Day 15 (Friday)

the bad

Who bad? That's right, I'm bad. Yesterday, I went to a "New Teacher Training" that essentially rehashed a whole bunch of Harry Wongisms. (For those who don't know, Harry Wong is one of the education gurus of our time; his mantra is that discipline problems may be neutralized via proper, specific procedures--for everything: entering, exiting, getting up to sharpen a pencil, getting up as a group, going potty, etc. So the thinking goes, if students know exactly what is expected of them at all times, they will not be as inclined to disbehave and are generally more happy and compliant. Anyway, everyone is enamored with Harry Wong, and he is quite good. So during the training, when I wasn't sleeping, I actually took some time to consider whether my procedures were sufficient. After some internal debating ("how can I teach a multi-step procedure to a kid who can't even remember any of the four rules we've spent all week on?"), I decided that, especially when dealing with kids who are emotionally disturbed, structure is a blessing. So today, I taught several new procedures detailing how we would now do things in my room.

The first one seems simple enough: how to enter my room and get to work. (Steps: (1) walk calmly and quietly in the hallway. (2) Upon entering the Greenhouse (my room), go directly to your desk. Do not talk or touch anyone else along the way. (3) Gently pull out your chair. (4) Sit down. (5) Look up at the board. (6) Follow the directions on the board.) Unfortunately, it took them about an hour to master Step 1. This was finally accomplished by taking about half of the group outside, marching them around and around one of the backstops in order to "practice" walking together the right way. "We're going to go around 50 times," I said. After about seven or so, they started to believe it. We did ten beyond that, before I paused to ask if anyone was ready to go back inside and show me how well they can enter my classroom. Lo and behold, this time, they were simply phenomenal. This was no small victory on my part--I was triumphant and exhuberant--and some of my most difficult kids now believed that I was capable of following through. So who's bad? I am. Like Michael Jackson, except that I wouldn't actually sleep with any of my kids, innocently or otherwise.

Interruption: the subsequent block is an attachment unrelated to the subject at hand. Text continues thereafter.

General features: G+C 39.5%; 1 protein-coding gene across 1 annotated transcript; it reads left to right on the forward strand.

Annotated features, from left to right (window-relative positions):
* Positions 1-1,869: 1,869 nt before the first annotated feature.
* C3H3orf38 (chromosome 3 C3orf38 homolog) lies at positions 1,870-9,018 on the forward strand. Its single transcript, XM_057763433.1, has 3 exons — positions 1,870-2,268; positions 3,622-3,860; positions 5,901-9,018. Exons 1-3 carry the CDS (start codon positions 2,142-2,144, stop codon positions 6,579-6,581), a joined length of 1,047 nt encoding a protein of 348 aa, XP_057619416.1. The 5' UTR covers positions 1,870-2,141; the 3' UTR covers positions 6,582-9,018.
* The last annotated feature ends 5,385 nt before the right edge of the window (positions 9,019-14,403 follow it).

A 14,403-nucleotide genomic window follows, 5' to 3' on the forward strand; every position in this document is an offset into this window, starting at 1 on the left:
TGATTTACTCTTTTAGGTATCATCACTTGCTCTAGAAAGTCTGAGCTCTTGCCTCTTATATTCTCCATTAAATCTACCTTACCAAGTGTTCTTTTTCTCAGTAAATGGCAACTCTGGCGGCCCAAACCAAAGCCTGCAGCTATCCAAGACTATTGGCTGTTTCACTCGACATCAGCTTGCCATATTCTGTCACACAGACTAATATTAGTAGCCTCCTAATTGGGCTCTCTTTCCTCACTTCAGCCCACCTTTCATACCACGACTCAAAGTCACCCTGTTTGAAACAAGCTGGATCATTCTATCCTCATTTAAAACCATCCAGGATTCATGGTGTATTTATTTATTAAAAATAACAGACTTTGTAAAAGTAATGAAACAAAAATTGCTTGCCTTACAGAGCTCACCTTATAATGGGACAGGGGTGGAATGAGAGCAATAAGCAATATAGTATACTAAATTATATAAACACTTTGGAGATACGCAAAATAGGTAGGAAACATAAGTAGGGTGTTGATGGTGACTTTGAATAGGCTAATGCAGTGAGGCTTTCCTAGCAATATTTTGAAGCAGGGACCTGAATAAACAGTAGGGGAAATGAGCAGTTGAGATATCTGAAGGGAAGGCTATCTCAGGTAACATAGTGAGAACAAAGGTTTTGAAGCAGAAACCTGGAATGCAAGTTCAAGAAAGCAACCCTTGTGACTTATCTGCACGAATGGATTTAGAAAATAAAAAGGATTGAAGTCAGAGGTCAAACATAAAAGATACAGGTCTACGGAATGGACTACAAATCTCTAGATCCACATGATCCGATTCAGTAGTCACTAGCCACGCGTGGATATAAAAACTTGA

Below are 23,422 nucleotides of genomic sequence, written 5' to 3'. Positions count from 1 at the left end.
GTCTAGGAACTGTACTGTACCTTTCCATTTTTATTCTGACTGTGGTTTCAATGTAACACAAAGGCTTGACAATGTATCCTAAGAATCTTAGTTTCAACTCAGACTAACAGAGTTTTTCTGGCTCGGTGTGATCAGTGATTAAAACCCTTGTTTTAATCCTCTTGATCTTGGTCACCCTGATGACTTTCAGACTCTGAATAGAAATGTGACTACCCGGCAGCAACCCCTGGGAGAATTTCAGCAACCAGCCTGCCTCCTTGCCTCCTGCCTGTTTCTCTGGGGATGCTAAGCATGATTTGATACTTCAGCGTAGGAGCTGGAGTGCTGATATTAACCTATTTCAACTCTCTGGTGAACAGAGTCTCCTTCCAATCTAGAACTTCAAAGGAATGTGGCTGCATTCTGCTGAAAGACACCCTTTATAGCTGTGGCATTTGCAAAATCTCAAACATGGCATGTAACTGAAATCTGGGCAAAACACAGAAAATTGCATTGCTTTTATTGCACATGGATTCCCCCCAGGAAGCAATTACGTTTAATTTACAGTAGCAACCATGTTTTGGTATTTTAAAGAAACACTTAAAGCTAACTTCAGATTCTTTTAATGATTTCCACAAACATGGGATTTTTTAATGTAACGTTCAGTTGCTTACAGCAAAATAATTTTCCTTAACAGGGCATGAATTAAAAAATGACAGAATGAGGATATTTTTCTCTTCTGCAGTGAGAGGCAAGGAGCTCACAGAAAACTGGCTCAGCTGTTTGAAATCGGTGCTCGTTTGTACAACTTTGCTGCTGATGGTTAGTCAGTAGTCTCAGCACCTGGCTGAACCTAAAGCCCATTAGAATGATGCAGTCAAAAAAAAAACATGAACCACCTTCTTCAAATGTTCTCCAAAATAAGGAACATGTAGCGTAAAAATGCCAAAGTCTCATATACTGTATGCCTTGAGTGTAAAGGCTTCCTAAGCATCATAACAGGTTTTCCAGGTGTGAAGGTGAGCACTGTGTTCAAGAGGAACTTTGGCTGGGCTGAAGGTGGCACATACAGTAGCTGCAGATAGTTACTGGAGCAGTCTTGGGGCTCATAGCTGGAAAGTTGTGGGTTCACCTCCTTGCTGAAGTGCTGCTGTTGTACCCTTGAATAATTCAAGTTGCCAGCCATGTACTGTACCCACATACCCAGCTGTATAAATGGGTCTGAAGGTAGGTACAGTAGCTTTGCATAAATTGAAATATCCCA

the ugly

Day two since we've seen Duane at school, and his mom still hasn't called to set up the conference that will allow him to come back. I'm worried that he's not very well supervised at home, but that's largely based on his behavior thus far--a bias to keep in check, to be sure.

the good

I still love my kids. In fact, there's a lot of really great kids who aren't in any of my classes too. I'm finding that my sense of how my day went is also related to my general optimism about my career. What I mean is, have a bad day = bad career outlooks, and have a good day = I want to stick with this forever! Today was one of those good days, so it's destined to be a good weekend.

Also, we are once again a two car household. Thank goodness for small favors.

<< Home